It may be more difficult, even painful, to make the changes necessary to find this kind of balance. But can any of us say that the risk presented by the alternative, especially when realized, is better?
 
Update: Peter White of Mariner Musings made largely the same observations -- much more concisely -- in a recent post called Slip Sliding.  If you are here and aren't aware of Mariner Musings . . . well, I doubt that might happen but you should check it out.  Along with my friends at the USS Mariner, the good folks at the P-I and Steve at Mariners Wheelhouse, Peter is one of my regular staples in the Mariners Blogosphere.  There are others, but these guys are regular and consistently good.  Check them out.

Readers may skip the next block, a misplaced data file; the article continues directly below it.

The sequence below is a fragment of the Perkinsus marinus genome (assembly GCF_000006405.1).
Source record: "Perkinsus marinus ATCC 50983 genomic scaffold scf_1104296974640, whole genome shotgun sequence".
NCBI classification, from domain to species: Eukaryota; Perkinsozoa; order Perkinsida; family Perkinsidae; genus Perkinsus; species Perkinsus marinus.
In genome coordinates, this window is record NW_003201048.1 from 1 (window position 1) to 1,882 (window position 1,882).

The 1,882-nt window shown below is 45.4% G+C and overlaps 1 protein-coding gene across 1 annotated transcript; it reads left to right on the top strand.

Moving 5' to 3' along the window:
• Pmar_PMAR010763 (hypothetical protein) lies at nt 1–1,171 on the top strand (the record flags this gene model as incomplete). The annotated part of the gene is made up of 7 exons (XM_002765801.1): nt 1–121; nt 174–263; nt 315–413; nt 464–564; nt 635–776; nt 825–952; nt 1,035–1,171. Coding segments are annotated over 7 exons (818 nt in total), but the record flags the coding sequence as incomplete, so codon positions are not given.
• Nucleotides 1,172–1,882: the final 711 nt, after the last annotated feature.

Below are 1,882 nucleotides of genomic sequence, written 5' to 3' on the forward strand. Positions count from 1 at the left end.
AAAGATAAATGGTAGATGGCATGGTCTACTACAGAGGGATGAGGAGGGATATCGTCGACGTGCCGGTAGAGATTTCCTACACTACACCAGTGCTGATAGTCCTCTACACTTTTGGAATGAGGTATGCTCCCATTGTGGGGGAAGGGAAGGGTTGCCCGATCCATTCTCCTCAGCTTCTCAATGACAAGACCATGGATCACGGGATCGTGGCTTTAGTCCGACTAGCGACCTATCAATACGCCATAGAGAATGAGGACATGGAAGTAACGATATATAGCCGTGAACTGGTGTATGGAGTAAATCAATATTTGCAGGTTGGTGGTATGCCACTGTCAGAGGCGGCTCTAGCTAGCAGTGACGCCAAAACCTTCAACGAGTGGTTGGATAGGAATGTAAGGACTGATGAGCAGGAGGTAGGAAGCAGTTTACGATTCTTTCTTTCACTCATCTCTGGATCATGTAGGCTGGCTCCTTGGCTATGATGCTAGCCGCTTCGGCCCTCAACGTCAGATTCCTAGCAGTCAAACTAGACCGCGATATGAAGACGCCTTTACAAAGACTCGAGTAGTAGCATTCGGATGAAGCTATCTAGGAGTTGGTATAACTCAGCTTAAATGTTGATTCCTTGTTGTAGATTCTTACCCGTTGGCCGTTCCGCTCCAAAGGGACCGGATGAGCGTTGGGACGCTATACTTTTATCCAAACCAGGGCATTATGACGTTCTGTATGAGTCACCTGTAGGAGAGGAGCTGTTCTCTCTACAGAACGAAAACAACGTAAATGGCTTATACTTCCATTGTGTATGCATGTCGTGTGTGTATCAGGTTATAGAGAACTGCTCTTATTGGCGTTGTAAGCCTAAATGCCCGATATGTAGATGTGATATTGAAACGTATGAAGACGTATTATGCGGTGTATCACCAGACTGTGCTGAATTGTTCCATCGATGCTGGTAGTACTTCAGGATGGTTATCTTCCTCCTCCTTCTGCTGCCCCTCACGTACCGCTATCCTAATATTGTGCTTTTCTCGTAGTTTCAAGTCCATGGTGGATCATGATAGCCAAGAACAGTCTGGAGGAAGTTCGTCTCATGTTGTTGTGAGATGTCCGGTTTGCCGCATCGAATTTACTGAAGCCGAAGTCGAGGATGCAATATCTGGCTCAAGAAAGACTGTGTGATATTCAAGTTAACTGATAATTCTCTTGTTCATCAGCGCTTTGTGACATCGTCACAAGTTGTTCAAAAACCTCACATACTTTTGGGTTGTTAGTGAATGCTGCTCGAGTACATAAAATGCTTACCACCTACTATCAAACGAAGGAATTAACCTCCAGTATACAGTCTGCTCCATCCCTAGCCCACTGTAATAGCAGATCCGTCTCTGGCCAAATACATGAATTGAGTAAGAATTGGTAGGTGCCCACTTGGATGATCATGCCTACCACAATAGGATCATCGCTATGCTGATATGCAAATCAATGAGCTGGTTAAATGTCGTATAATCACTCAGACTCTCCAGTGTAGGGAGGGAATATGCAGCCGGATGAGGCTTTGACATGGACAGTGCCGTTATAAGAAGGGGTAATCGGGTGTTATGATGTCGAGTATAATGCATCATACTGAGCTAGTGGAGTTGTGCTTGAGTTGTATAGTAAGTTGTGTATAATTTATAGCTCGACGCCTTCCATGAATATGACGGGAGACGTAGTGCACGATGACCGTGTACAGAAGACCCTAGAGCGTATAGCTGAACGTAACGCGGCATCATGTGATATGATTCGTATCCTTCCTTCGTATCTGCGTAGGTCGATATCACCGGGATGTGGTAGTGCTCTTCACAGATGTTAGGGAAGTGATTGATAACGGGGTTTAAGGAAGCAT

1 Comments:

At July 14, 2004 at 11:44 AM, Blogger Dave Richardson said...

Pete - I am in. I will comment this week on this. This is a great idea.